FTC Starts Process to Adopt Privacy Rules

Written by: Richard Sheinis, Esq.

In September 2021, Senator Richard Blumenthal and eight other Democratic Senators sent a letter to FTC Chair Lina Kahn requesting that the agency begin a rulemaking process to address data privacy.  Blumenthal and the other Senators stated that consumer privacy had become a consumer crisis with tech companies routinely breaking their promises to consumers and neglecting their legal obligations.

On December 10, the FTC filed an “Advance Notice of Proposed Rulemaking” that initiates the process for adopting rules on privacy and artificial intelligence.  The process itself, however, would not begin until sometime in 2022.  The FTC stated it seeks to “curb lax security practices, limit privacy abuses, and ensure that algorithmic decision-making does not result in unlawful discrimination.”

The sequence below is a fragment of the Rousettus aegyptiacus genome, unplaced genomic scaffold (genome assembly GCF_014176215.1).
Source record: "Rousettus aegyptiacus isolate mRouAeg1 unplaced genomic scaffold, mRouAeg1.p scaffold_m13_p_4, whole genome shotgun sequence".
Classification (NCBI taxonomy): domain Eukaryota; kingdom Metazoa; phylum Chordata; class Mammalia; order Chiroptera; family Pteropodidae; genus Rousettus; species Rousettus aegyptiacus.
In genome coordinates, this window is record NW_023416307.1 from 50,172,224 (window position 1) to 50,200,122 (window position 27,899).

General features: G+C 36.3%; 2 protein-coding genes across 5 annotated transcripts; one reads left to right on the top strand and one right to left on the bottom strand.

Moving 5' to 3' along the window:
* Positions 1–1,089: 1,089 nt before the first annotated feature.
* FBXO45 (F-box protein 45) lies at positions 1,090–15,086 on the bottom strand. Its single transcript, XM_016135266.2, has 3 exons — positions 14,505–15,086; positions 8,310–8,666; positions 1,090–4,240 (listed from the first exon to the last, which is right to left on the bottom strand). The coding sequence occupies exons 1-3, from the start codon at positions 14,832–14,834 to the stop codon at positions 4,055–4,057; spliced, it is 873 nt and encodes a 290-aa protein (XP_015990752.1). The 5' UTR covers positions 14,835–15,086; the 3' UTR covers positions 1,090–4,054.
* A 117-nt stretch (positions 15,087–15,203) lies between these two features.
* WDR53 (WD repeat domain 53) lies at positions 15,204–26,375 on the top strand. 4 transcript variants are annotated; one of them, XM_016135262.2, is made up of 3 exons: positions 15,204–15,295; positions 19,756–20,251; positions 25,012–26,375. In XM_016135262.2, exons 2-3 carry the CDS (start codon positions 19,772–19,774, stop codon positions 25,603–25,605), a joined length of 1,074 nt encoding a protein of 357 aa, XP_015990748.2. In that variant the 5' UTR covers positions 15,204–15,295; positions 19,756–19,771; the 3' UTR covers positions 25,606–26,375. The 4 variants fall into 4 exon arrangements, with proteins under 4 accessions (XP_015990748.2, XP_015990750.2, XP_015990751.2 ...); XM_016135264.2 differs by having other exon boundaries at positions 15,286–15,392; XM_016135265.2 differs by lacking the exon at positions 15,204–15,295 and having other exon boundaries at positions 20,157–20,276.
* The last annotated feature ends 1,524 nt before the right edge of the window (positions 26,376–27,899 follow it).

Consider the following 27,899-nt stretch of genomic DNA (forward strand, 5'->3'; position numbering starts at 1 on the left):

The question is whether rules established by the FTC, will take the place of Congress eventually passing federal privacy legislation.  While Congress has been big on proposing data privacy legislation, they have been woefully short on action.  The concern is that FTC rules will lead Congress to believe that federal legislation in this area is not necessary.  It would be unfortunate if the FTC rulemaking process encouraged Congress to sit further back on their heels.  FTC rules will not be adopted overnight, and will most likely be challenged in court.

The best approach would be the adoption of federal legislation, perhaps followed by FTC regulations to supplement, not replace, legislation.  Regardless of whether we continue down the route of FTC rulemaking, or the passing of federal legislation, one thing for certain is that it will still be several years before we have federal data privacy requirements to govern the practices of businesses that collect and process personal information.

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